Each knell of Time now warns me to resign
Shades where Hope, Peace, and Friendship all wero

mine:
Hope, that could vary like the rainbow's hue,
And gild their pinions as the moments flew;
Peace, that reflection never frown'd away,
By dreams of ill to cloud some future day ;
Friendship, whose truth let childhood only tell;
Alas! they love not long, who love so well.
To these adieu! nor let me linger o'er
Scenes haild, as exiles hail their native shore,
Receding slowly through the dark-blue deep,
Beheld by eyes that mourn, yet cannot weep

Dorset, farewell! I will not ask one part
Of sad remembrance in so young a heart ;
The coming morrow from thy youthful mind
Will sweep my name, nor leave a trace behind.
And yet, perhaps, in some maturer year,
Since chance has thrown us in the self-same sphere,
Since the same senate, nay, the same debate,
May one day claim our suffrage for the state,
We hence may meet, and pass each other by,
With faint regard, or cold and distant eye.

For me, in future, neither friend nor foe, A stranger to thyself, thy weal or wo, With theo no more again I hope to trace The recollection of our early race ; No more, as once, in social hours rejoice, Or hear, unless in crowds, thy well-known voice: Still, if the wishes of a heart untaught To veil those feelings which perchance it onght, If these,but let me cease the lengthen'd strain,Oh ! if these wishes are not breathed in vain, The guardian seraph who directs thy fate Will leave thee glorious, as he found thee great.'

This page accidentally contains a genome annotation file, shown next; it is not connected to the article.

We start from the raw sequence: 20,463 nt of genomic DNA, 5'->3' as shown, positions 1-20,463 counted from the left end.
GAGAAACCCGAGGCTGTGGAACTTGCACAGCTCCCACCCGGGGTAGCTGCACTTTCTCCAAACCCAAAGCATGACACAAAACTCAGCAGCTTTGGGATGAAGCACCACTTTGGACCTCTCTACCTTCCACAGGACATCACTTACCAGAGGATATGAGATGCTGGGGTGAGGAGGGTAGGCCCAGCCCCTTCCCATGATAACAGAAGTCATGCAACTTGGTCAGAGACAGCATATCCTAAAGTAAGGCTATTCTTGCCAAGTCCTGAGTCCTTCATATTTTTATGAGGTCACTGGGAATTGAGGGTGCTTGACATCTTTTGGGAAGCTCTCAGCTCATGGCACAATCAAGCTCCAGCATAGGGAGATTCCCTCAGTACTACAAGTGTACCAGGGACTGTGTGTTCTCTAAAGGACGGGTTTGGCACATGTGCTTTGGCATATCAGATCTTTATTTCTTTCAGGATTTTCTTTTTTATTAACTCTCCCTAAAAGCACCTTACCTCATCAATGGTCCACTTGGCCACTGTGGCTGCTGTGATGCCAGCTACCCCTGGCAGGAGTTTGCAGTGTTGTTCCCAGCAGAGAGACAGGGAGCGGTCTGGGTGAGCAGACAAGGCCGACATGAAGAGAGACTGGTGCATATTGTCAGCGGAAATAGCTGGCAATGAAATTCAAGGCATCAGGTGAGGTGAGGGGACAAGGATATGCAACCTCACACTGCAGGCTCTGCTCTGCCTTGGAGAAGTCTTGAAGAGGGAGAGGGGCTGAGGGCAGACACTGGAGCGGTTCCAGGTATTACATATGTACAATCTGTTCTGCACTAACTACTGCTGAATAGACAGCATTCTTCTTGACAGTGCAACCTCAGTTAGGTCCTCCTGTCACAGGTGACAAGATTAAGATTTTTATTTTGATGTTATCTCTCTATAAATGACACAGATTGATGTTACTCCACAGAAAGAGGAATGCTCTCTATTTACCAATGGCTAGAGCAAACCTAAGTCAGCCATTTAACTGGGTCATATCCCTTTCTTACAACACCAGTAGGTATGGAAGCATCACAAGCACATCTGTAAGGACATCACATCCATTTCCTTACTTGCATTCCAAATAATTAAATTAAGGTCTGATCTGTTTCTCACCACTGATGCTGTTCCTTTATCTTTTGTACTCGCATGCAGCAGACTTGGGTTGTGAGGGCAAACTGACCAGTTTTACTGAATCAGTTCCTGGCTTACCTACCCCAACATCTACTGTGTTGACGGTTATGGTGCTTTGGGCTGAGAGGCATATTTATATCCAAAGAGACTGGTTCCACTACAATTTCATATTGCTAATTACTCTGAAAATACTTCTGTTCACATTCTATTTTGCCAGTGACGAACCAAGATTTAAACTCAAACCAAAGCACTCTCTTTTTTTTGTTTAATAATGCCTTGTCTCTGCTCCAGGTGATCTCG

1805.

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1 (" Thomas Sackville, Lord Buckhurst, was born in 1527. shocked by the death of the Duke of Dosset. We were at While a student of the Inner Temple, he wrote his tragedy school together, and there I was passionately attached to of Gorboduc, which was played before Queen Elizabeth at him. Since, we have never met, but once. I think, since Whitehall, in 1561. His tragedy, and his contribution of the 1805--and it would be a paltry affectation to pretend that I Induction and legend of the Duke of Buckinghain to the had any feeling for him worth the name. Bir there was a - Mirror for Magistrates," compose the poetical history of time in my life when this event would have broken iny beari. Sackville. The rest of it was political. In 1604, he was and all I can say for it now is--that it is not worth breaking created Earl of Dorset by James 1. He died suddenly at The recollection of what I once fell, and ought to hare tel: the council table, in consequence of a dropsy on the brain." now, but could not, set me pondering, and finally into the CAMPBELL.)